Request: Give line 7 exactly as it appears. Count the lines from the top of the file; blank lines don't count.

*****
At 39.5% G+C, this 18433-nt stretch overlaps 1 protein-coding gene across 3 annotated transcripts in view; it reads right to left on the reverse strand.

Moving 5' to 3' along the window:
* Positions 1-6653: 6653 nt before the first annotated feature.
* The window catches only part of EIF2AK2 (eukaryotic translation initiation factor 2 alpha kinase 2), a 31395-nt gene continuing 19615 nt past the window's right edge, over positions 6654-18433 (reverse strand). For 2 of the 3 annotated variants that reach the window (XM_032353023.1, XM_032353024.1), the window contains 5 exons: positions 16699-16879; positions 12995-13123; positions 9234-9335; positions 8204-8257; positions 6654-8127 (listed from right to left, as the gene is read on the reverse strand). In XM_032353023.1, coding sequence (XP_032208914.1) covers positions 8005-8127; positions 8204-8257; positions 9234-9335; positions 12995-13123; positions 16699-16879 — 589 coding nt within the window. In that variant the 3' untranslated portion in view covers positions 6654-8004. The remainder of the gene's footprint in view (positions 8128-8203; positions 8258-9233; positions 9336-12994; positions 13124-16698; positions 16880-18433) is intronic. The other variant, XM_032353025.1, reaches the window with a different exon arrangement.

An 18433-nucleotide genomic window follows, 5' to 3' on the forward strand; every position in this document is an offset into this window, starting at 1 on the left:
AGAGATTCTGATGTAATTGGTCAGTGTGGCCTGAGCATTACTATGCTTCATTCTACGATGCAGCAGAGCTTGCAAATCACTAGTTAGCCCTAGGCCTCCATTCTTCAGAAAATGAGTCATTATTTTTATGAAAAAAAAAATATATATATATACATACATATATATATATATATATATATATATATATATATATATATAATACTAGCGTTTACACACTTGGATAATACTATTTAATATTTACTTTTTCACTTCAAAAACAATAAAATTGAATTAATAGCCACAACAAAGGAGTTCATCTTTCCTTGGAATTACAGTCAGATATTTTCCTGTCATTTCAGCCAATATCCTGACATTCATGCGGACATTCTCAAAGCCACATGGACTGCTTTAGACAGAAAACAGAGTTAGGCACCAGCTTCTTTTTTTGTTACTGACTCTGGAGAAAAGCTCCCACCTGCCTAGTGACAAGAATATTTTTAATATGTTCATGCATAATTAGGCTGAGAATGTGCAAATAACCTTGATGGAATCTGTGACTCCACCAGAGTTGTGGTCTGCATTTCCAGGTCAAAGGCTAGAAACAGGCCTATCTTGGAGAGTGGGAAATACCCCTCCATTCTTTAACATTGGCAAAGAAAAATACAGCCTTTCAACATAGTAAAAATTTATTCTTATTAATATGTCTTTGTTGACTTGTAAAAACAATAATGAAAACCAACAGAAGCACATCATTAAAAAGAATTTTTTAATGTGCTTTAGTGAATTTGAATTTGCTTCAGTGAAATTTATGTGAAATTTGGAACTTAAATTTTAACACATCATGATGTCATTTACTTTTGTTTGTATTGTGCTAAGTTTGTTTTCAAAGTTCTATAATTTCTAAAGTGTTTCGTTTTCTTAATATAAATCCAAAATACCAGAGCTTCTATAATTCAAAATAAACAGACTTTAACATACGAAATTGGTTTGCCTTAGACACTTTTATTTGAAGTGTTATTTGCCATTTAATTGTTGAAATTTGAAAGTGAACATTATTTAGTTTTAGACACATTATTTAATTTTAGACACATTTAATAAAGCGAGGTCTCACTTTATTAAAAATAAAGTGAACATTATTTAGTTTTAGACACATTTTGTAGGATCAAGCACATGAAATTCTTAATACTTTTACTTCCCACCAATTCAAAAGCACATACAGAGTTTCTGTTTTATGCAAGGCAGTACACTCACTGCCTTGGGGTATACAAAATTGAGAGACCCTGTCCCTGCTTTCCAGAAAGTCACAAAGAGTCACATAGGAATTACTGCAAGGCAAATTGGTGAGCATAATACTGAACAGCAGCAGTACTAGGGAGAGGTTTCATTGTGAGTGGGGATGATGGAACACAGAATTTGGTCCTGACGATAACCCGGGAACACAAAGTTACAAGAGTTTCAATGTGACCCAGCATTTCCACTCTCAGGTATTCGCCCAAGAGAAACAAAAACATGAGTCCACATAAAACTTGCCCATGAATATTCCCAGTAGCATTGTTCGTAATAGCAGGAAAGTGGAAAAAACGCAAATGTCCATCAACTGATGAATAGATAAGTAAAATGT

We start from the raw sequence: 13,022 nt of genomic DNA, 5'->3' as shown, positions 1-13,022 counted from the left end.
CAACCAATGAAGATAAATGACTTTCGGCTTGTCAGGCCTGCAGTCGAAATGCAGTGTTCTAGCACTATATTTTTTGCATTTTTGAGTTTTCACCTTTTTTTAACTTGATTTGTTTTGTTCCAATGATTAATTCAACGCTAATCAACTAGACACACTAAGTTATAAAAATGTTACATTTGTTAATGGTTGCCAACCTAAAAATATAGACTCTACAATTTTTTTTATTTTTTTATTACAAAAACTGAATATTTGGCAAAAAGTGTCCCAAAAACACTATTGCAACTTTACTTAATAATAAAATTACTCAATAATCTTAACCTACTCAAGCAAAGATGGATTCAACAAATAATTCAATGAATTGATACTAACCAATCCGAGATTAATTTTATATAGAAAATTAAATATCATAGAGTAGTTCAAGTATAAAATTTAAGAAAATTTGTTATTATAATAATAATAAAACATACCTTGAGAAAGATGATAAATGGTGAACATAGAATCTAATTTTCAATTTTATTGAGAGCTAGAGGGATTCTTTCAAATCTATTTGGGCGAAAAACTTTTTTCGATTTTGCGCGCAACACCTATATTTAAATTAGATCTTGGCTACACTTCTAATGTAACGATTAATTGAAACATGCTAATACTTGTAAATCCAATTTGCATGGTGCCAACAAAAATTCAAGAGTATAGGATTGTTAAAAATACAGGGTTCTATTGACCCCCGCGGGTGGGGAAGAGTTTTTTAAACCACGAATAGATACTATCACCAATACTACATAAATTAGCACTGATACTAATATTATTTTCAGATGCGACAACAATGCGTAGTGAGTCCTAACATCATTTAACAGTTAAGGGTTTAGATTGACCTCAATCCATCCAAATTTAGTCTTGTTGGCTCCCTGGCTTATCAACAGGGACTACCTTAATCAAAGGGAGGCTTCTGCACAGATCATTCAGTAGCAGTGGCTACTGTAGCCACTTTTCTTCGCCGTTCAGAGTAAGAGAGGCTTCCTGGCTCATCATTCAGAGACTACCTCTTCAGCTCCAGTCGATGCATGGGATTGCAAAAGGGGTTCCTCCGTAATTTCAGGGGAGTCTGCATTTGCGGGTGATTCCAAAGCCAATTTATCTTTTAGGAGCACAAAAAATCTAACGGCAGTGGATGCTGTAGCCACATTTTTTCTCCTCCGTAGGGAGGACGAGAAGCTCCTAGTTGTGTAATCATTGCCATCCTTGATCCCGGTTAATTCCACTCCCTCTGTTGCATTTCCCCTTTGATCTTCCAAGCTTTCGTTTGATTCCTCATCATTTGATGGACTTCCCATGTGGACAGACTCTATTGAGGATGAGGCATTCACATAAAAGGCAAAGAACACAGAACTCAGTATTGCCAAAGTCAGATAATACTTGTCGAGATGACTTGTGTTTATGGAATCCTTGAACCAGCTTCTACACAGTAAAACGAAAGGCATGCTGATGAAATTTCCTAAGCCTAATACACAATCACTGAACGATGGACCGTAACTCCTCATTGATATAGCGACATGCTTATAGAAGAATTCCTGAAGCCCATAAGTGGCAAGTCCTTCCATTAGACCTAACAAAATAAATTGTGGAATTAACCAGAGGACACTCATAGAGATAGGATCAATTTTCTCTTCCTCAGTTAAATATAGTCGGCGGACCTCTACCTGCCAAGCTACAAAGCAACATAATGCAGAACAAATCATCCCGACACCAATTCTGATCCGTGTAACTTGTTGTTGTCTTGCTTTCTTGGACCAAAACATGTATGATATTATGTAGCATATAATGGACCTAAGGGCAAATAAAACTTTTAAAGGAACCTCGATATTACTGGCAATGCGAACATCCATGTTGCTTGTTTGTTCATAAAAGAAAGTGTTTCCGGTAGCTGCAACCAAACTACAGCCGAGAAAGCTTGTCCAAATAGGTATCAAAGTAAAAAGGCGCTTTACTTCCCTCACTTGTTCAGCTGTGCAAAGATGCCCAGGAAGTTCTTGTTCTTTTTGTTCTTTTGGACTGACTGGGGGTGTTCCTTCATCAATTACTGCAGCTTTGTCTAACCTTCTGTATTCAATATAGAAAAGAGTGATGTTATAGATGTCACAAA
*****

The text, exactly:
We start from the raw sequence: 13,022 nt of genomic DNA, 5'->3' as shown, positions 1-13,022 counted from the left end.